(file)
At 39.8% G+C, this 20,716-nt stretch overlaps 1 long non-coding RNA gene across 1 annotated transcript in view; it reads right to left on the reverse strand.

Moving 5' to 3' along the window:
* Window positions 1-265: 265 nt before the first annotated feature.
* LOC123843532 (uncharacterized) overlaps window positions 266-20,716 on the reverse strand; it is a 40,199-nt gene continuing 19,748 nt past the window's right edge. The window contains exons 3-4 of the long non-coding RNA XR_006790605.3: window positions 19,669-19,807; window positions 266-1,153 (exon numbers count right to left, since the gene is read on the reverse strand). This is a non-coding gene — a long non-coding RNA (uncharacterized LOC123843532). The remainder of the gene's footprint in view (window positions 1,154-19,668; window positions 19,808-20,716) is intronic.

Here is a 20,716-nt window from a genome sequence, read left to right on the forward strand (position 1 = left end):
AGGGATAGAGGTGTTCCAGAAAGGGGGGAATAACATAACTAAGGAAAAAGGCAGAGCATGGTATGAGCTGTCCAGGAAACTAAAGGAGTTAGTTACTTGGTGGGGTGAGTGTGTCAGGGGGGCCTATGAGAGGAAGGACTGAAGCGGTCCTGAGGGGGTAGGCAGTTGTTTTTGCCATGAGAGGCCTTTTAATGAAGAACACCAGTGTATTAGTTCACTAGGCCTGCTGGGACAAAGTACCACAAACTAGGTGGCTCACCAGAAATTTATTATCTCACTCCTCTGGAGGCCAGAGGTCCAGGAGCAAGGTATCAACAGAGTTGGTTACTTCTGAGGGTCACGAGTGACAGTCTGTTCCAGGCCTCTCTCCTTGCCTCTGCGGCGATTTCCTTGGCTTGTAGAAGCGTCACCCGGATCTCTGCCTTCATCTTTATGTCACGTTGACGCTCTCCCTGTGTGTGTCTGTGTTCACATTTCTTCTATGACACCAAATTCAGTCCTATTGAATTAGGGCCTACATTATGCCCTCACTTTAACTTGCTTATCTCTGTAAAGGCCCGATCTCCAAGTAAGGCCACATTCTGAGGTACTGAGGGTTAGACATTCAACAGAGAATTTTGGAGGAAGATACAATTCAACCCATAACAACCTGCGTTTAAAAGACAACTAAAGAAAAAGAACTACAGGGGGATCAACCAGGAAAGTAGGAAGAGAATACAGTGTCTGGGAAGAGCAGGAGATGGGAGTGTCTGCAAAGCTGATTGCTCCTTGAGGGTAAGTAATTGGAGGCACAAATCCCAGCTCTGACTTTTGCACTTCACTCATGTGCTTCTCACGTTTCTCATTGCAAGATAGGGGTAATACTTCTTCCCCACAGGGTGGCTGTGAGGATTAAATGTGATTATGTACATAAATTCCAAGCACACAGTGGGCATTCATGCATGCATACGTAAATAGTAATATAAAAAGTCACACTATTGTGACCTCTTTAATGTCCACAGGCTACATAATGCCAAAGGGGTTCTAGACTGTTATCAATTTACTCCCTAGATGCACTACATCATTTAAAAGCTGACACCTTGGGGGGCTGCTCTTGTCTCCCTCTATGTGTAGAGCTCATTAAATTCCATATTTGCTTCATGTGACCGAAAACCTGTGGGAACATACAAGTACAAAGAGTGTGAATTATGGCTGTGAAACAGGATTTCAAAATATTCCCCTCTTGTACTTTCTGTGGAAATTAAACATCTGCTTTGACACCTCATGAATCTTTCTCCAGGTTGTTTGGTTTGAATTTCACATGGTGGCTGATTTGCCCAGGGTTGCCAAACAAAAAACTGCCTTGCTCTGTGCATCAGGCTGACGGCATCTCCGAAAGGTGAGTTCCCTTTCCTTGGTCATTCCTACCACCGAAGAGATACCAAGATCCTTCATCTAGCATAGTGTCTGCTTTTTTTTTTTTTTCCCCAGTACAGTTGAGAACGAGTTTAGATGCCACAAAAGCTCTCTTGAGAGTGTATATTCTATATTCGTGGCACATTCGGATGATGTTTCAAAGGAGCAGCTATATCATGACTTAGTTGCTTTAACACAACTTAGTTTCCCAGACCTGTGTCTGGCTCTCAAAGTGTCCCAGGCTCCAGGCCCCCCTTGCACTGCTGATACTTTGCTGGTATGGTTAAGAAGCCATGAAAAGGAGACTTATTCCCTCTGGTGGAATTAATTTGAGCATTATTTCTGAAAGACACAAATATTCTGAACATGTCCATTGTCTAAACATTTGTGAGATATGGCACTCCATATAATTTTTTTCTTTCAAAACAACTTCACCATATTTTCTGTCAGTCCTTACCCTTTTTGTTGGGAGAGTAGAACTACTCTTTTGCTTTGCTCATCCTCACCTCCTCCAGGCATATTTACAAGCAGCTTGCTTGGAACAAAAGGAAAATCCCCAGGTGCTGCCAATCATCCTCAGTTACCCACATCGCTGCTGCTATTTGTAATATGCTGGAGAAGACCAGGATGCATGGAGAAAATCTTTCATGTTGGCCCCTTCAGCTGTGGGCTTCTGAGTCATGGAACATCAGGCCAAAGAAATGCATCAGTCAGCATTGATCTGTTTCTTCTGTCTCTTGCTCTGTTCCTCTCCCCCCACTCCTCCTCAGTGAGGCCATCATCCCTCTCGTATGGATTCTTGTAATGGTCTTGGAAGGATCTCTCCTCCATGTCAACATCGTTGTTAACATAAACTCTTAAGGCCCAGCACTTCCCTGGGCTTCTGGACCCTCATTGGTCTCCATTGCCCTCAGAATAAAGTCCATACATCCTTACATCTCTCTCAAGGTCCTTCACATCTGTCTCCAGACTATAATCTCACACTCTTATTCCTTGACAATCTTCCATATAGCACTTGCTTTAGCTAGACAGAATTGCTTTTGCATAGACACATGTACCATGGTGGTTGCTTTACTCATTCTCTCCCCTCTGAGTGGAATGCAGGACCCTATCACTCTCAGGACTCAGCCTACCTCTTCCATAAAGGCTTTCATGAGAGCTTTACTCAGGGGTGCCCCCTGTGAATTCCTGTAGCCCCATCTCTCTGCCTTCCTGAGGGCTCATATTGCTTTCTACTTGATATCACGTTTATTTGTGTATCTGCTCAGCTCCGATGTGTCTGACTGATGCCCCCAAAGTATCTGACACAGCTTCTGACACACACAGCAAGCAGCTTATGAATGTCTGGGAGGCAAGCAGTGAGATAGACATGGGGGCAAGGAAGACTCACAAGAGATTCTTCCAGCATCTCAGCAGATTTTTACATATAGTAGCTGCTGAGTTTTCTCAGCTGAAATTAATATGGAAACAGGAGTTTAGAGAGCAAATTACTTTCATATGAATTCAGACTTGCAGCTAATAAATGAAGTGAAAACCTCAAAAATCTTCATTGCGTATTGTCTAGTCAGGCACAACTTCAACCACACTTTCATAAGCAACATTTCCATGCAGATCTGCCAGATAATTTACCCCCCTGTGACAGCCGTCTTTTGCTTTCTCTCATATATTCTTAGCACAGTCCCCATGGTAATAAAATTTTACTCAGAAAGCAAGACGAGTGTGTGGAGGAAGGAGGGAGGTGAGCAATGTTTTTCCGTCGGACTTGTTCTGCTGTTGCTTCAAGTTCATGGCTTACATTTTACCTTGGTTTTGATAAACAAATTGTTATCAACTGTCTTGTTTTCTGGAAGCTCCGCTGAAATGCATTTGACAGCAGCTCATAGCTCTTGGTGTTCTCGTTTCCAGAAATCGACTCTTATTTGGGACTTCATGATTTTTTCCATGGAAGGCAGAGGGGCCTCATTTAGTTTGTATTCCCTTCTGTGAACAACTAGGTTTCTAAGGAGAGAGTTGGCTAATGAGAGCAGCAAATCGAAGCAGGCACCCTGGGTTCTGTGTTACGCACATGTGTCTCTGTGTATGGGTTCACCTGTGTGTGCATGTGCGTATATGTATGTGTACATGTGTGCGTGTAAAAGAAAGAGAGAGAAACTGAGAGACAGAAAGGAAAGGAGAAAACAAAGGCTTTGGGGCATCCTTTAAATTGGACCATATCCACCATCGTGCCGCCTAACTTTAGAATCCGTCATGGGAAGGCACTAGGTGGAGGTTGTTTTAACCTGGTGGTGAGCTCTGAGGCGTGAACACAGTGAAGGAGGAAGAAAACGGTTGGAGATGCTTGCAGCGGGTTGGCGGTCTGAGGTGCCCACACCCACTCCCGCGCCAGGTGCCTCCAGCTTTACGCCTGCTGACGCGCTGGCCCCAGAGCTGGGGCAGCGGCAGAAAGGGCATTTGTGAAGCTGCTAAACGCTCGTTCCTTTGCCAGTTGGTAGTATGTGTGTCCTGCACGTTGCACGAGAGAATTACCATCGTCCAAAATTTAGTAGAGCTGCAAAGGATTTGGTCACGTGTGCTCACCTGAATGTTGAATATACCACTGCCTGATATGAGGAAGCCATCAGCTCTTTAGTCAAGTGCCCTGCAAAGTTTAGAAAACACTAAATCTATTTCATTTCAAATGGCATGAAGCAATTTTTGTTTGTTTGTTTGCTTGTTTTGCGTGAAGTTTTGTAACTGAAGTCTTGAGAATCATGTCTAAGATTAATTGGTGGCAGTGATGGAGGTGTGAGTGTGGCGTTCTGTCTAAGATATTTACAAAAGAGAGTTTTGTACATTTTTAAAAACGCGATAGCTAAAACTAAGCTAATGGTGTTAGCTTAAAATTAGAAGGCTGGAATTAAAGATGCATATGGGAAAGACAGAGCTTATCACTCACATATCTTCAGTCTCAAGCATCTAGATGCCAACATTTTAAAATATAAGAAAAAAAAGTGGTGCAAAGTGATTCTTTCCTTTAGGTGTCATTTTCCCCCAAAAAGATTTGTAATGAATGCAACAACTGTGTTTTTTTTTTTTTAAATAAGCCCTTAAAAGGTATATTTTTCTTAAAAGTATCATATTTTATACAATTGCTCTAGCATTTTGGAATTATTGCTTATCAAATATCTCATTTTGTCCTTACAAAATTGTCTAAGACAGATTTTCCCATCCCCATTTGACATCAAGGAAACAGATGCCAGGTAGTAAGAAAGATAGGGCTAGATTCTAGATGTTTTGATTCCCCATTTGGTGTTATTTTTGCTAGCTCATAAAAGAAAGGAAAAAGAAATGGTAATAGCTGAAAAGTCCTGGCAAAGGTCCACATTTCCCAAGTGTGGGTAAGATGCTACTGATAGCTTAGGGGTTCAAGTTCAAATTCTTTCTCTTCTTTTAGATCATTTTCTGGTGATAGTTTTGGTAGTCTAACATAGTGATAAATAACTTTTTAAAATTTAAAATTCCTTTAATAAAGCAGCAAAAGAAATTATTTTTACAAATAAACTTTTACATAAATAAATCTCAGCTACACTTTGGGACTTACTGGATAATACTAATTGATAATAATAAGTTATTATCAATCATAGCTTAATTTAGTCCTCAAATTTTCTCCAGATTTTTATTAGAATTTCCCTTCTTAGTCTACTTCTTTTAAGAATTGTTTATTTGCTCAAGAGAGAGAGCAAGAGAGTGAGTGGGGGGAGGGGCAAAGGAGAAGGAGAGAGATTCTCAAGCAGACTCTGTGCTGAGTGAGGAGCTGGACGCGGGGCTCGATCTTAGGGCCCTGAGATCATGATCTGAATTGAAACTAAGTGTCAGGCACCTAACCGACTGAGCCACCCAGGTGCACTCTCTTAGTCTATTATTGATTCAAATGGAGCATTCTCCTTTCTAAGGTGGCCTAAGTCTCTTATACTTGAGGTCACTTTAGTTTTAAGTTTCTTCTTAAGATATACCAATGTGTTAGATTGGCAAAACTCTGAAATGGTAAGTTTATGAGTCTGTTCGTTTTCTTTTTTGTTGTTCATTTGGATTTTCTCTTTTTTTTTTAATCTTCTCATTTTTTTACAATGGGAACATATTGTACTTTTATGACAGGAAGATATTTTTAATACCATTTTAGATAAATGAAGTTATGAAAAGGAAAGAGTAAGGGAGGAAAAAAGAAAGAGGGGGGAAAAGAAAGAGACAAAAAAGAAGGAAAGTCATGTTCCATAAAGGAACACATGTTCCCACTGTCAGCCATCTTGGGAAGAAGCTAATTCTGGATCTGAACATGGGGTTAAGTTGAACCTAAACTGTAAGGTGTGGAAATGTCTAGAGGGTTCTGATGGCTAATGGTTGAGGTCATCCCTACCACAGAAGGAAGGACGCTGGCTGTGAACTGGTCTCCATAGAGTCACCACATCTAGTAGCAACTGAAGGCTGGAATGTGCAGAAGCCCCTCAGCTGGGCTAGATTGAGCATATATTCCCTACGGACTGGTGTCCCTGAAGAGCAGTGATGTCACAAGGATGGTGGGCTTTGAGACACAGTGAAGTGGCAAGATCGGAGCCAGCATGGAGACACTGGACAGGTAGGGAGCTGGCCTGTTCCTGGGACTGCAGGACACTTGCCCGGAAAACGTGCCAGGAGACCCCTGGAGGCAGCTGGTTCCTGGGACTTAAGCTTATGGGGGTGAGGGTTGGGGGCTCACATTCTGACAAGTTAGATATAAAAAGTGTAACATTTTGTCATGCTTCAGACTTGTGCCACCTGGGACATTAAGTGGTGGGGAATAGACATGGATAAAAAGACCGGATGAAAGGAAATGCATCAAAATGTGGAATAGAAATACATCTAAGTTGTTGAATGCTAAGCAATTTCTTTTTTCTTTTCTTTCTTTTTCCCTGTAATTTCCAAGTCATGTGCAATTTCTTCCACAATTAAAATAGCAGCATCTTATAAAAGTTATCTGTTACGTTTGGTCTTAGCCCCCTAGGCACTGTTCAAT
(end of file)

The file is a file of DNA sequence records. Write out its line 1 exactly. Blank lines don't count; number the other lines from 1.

At 39.8% G+C, this 20,716-nt stretch overlaps 1 long non-coding RNA gene across 1 annotated transcript in view; it reads right to left on the reverse strand.